Republican Arizona Representative Martha McSally recently penned an article for the Arizona Daily Star about why she decided to break party alliances and vote against a bill that would take away an injured victim’s right to fair compensation.
H.R. 1215, also known as the Protecting Access to Care Act, narrowly passed the House with a vote of 218-210 in late June, thanks to 19 ‘No’ votes from Republican congress members such as Ms. McSally. While voting has yet to take place in the Senate, the slim margin by which the bill passed in the House gives many hope that Senators and Representatives are trusting their gut feelings about such a restrictive bill, as well as listening to the loud voices of their constituents. The bill would only allow victims of medical error, nursing home abuse and neglect, and of medical device and prescription drug injuries no more than $250,000 in non-economic damages, frequently referred to as ‘pain and suffering.’
No Price Tag on a Life or One’s Livelihood
Rep. McSally begins her article with the story of a young baby girl named Kara. Kara’s mother had a routine pregnancy, followed by a safe delivery in 2014. Immediately after birth, a standard neonatal test revealed that Kara was at a serious risk for jaundice, but she was discharged and sent home with her mother. Already the mother to one child, Kara’s mother realized that her demeanor is not typical for a newborn. She is inconsolable and lethargic. After multiple calls to Kara’s doctor, he finally agrees to admit the infant to the hospital. The delay in treatment left baby Kara with irreversible brain damage. The entire course of Kara’s life has been changed because her physician ignored the standard of care for infants born with Kara’s condition. Kara is unable to speak, cannot walk, is dependent on nearly 24/7 care, and will require a wheelchair for the rest of her life.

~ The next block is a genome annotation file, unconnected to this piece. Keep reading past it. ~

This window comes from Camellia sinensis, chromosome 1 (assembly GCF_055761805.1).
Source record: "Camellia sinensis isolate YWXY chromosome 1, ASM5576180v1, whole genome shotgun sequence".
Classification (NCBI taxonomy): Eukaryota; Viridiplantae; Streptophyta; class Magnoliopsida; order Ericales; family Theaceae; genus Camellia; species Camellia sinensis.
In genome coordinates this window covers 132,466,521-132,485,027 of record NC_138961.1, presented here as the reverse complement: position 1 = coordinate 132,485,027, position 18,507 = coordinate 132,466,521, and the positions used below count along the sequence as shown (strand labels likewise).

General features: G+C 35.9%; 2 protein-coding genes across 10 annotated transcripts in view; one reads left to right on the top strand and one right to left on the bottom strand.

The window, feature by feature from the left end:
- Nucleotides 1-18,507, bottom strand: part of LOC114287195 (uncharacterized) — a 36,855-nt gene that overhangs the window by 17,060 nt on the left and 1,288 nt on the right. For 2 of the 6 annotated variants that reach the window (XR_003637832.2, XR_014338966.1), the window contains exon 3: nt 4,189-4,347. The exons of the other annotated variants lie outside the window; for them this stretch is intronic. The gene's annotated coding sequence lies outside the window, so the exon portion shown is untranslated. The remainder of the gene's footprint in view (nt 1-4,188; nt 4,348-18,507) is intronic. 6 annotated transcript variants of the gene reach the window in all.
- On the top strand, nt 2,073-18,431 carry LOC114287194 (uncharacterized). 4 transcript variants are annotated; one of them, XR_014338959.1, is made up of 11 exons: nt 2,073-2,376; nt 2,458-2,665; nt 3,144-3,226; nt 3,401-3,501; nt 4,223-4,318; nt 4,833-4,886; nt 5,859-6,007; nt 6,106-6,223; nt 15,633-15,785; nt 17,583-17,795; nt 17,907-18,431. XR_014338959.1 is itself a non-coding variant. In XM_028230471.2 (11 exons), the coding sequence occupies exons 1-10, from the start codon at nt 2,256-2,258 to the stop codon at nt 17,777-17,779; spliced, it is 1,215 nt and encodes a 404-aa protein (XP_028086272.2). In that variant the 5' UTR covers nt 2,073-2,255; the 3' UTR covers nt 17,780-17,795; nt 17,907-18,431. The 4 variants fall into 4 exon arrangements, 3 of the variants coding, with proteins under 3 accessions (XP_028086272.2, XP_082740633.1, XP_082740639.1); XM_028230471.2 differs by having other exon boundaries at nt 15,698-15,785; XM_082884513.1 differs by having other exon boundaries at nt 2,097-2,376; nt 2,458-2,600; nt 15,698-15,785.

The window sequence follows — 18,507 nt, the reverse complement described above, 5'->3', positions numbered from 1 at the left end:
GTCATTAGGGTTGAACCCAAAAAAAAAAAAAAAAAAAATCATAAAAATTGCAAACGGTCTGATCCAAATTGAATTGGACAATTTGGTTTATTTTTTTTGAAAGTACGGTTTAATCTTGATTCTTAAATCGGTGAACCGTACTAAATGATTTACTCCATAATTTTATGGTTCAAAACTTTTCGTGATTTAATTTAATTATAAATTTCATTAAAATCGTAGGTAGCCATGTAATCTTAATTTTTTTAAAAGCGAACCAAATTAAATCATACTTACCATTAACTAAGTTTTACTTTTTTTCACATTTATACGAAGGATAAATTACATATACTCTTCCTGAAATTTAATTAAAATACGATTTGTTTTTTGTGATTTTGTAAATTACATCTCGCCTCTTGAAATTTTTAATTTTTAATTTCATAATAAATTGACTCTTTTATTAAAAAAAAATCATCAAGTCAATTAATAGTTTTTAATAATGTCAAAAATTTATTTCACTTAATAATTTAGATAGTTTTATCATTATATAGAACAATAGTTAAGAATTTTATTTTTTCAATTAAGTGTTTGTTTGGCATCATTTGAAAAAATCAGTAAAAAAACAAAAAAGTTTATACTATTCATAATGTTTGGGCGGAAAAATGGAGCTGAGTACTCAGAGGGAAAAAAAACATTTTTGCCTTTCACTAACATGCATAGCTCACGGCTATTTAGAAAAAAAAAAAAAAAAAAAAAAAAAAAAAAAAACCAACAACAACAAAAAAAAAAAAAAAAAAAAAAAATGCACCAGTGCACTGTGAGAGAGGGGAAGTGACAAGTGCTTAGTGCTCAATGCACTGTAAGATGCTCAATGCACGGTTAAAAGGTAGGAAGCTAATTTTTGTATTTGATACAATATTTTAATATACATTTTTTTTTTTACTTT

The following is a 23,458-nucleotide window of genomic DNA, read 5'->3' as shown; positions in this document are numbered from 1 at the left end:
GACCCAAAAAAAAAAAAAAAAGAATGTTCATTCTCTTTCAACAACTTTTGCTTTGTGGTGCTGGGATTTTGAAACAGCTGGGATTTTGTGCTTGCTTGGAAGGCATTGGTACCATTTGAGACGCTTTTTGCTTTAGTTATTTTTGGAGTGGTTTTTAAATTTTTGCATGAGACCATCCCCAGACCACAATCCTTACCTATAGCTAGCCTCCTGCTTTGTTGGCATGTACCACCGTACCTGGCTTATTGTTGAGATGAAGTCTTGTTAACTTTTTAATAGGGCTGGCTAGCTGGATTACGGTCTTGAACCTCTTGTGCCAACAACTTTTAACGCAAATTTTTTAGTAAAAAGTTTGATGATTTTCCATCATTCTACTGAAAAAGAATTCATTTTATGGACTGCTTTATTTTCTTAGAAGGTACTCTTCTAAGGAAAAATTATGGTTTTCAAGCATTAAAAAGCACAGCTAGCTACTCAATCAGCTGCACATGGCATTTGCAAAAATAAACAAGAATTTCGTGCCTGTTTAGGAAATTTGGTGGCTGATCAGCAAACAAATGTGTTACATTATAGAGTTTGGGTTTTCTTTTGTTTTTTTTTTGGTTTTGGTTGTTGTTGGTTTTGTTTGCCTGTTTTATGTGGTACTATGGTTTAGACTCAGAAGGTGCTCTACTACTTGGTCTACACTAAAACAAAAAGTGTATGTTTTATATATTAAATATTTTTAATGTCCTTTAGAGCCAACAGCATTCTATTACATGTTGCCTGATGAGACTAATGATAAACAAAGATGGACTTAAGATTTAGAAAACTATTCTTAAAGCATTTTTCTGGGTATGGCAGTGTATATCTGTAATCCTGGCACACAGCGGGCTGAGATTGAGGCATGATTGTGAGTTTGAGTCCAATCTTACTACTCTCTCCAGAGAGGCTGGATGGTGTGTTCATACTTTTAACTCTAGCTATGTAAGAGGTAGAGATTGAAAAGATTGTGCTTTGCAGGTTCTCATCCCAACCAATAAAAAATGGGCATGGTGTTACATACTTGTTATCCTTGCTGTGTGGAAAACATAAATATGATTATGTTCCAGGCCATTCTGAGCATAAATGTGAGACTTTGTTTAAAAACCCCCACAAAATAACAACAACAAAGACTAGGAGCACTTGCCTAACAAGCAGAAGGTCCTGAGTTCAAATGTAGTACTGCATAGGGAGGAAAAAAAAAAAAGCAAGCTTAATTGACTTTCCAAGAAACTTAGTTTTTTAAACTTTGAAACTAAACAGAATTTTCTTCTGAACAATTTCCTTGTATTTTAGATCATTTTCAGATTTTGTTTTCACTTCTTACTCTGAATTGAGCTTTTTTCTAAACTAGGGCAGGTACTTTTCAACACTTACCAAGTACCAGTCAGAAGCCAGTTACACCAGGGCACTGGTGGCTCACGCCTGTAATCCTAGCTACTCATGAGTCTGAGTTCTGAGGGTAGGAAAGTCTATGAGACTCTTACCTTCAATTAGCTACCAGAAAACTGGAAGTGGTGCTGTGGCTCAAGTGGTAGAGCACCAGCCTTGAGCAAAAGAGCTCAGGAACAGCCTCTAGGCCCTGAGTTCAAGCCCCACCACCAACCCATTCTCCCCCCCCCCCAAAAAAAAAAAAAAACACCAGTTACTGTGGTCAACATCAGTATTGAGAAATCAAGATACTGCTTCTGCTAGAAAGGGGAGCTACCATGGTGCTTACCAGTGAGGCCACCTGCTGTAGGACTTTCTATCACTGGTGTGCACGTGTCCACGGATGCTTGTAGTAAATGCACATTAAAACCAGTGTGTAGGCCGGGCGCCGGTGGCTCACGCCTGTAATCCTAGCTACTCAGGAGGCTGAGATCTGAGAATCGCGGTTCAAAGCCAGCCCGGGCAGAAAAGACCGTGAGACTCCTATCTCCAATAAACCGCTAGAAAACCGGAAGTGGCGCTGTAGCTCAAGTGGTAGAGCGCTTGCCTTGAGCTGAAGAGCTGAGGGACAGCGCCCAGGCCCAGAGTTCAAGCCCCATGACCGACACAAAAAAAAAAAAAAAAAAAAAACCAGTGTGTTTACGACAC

Rep. McSally writes “What is the cost of her pain, suffering and emotional trauma caused by this devastating oversight? What is the cost of not being able to crawl, to walk, to ever run? You cannot put a price tag on the pain caused by a life-shattering injury, especially one that was entirely preventable, unnecessary and happened only because of another’s negligence.”
Malpractice Bill Overrides State Constitution and Citizens’ Votes
Martha McSally points out that she is not anti-doctor. In fact, she praises physicians who selflessly give to their profession and put their patients well-being above all else by following established medical standards. Her main grievance is the moral aspect of allowing the federal government to predetermine what victims should receive for mistakes that cause life-ending and future altering outcomes.
In addition to the ethical aspect, Rep. McSally points out that Arizona’s constitution expressly states that no state law should ever determine the amount an injured victim should receive. She also notes that on 3 separate occasions, Arizona voters have said NO to propositions that sought to limit non-economic damages in lawsuits. It is worth noting here that a federal law limiting non-economic damages would override any existing state law that forbids caps on damages or has set their own limit.
Those of us committed to defending and protecting victim’s rights applaud Representative McSally, as well as the other Congressmen and Congresswomen who voted against H.R. 1215.
We are proud that the majority of our Illinois state representatives voted along with Rep. McSally, including Reps. Bobby Rush (D), Robin Kelly (D), Daniel Lipinski (D), Luis Gutierrez (D), Mike Quigley (D), Danny Davis (D), Raja Krishnamoorthi (D), Jan Schakowsky (D), Bradley Schneider (D), Bill Foster (D), and Cheri Bustos (D).
You can read Martha McSally’s article for the Arizona Daily Star here.